Whispers & Screams
And Other Things
Vastly experienced, versatile senior technical asset with a broad range of highly evolved skills from team building to high-level technology solution implementations. A courageous and tenacious leader with proven experience in business development, organisational visioning, cutting edge information technology deployments, and as a senior management liaison. Experienced at working at all levels from Start-up to Corporate, I thrive on change and take the lead to engage and drive the engineering landscape in any business An outgoing personality, with high energy levels who is customer focused but understands the need for a structured approach to business. A mature and collaborative style provides excellent communication and presentation skills and, drawing on past experience, gives the credibility to build trust. A strategic thinker, who is innovative and creative and makes technically 'savvy' decisions and encourages others to do so, whilst totally focused on success and how this drives results.

Technology Does Not Equal Innovation

I had the opportunity to speak to a group at a university recently about innovation. In fact, I've spoken to four universities about innovation in the last few months. There's a growing awareness that innovation needs to happen in university settings. This would include innovation on the administration of the university, in the teaching methods and in what is taught. But that's a sideline to this post.

One of our customers, a senior faculty member argued that all this talk about "innovation" was pointless, and missed the main target, which was that we needed more focus on science and engineering education. In his mind, innovation was equated to technology, and only scientists and engineers could bring new technologies to life. While we agree that scientists and technologists can bring innovations to market, we'd argue that that definition of innovation is awfully narrow. It seems that innovation can occur in many avenues that have little or nothing to do with technology, engineering or science.

In fact we have recently worked with a financial services institution, a health care insurance firm, a life insurance firm and several other firms in the services industries where there are no physical products developed and few if any engineers or scientists. Yet these firms are innovating. Innovating their service models, customer experiences, processes and business models. Apple, held up as the ultimate innovator, is a technology firm but innovates instead more around user experience, linkages, partnerships and content.

There are a number of firms that innovate around technology and science, so we don't want to downplay the importance of technology in innovation. However, we do need to understand the balance between product innovation and all other kinds of innovation, and the importance of engineering and science to innovation. It's really a question of set theory. Technology innovation is a subset of innovation generally, and while all technology innovation is innovation, all innovation is not technology innovation. As much as it may pain my engineering friends to say it, there's a lot of innovation happening that has little or nothing to do with technology. Conversely, there's a lot of technological research that will impact our lives through new innovations as products and services. The key to this reasoning is to understand how technology neednt be the innovation but can more often than not enable the whole spectrum of innovation subsets. But reducing investment in these areas doesn't mean we are less innovative, it just spreads out the responsibility for innovation more broadly. But that had already happened in the 70s and 80s, as private enterprise took on more direct research and investment and the traditional nationalised style government's role declined.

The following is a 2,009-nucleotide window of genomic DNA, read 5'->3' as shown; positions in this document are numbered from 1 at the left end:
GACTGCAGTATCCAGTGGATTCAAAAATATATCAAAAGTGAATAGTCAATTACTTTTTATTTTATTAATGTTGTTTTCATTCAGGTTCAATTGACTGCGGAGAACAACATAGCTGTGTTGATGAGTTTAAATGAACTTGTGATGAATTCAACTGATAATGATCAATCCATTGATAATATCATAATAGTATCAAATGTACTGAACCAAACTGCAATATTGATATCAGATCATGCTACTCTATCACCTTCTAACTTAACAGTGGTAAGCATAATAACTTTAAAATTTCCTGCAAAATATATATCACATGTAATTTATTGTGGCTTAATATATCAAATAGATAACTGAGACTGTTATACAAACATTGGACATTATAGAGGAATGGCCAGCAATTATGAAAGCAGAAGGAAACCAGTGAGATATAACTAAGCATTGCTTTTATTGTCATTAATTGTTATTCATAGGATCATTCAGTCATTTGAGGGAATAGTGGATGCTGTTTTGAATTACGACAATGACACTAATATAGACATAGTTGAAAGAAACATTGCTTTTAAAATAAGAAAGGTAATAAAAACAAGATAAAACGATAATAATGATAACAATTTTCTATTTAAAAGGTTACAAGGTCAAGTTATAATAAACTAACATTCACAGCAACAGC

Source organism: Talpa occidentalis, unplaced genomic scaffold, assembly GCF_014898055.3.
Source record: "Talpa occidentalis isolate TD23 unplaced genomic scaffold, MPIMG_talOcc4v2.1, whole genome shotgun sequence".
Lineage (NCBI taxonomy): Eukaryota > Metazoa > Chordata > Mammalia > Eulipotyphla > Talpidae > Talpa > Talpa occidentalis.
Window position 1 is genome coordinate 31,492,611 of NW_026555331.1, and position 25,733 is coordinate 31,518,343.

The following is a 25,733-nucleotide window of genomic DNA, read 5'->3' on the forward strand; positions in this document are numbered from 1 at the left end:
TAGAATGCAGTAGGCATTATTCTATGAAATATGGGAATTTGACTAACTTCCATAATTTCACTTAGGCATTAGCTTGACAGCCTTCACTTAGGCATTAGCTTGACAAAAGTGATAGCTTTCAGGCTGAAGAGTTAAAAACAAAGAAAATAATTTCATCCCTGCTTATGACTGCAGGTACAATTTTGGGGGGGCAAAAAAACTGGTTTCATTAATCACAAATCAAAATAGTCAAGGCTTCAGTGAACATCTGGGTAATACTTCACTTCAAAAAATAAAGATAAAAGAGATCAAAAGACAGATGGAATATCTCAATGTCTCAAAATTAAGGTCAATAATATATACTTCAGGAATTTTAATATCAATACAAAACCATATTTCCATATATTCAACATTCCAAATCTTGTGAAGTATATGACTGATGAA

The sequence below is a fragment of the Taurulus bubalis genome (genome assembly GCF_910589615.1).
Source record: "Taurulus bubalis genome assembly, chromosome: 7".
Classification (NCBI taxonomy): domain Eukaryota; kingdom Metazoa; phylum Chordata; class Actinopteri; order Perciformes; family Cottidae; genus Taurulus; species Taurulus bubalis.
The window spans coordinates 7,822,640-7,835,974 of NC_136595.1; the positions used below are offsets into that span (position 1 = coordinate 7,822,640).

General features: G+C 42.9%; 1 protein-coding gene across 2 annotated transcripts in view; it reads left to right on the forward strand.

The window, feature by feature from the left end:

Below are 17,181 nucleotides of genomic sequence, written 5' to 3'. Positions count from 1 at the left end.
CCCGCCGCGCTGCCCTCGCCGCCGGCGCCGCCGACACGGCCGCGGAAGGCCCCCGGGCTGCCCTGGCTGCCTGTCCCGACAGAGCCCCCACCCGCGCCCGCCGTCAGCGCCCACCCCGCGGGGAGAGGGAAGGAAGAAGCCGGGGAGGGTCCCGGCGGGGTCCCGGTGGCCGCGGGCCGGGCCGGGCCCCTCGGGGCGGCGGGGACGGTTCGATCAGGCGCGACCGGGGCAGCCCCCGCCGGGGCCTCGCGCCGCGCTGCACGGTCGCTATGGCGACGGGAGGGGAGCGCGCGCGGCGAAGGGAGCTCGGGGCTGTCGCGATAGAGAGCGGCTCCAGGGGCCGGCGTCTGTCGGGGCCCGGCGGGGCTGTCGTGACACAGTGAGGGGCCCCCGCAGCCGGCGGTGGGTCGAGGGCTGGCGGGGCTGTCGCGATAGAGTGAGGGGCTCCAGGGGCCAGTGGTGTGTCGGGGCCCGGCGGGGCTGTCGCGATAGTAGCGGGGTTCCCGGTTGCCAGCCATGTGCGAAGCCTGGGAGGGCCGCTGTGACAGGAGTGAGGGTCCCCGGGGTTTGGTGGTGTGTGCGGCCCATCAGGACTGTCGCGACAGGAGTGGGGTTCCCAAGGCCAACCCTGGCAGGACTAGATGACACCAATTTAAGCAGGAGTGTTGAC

OK, enough of the tangent. Innovation depends on creating and developing new ideas. Some of those insights are based on new technologies or improvements to existing technologies. Some innovation, however, is based on insights about services, processes or business models, and don't rely on technologists or engineers for insights. To claim that all innovation is technology innovation, and that without engineers and scientists no "real" innovation can be accomplished is to view the world of innovation with a very narrow lens.
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A windy night in the hills

Its a cold blowy night up at the house. The worst storm of the year is at its peak and the map opposite is current. Wow it dont half get blowy up here in the hills :-).
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The North Wind and the Sun

This is a wee story I heard as a child and told to my son this morning after shouting failed to get him up but giving him back his quilt worked just fine.

"I am stronger than you," said the North Wind to the Sun.

"That is not true," said the Sun. "Everyone knows that I am the stronger."

"Show me that you are stronger than I," replied the North Wind. "You know very well that you are not."

"Do you see that traveler coming? I can make him take off his coat. You can not," said the Sun.

"We will see about that," answered the North Wind. "The one that makes the traveler take off his coat is the victor." "All right," said the Sun, "and you may have the first trial."

"Whew! How the North Wind blows," said the traveler. "Whew! whew! Hold on there, North Wind; I would rather walk than fly. Whew! whew! "How cold it is! I must button my coat uptight. Whew! whew! whew! I never felt such a wind before," said the traveler, as he folded his arms over his breast. "It seems determined to tear off my coat. I will turn my back to it. Whew! whew! whew! whew!" But the more the wind blew, the tighter the traveler held on to his coat.

At last the North Wind said, "I will try no longer, but you, Sun, can do no better."

The Sun said nothing, but came out from under a cloud and smiled down upon the traveler.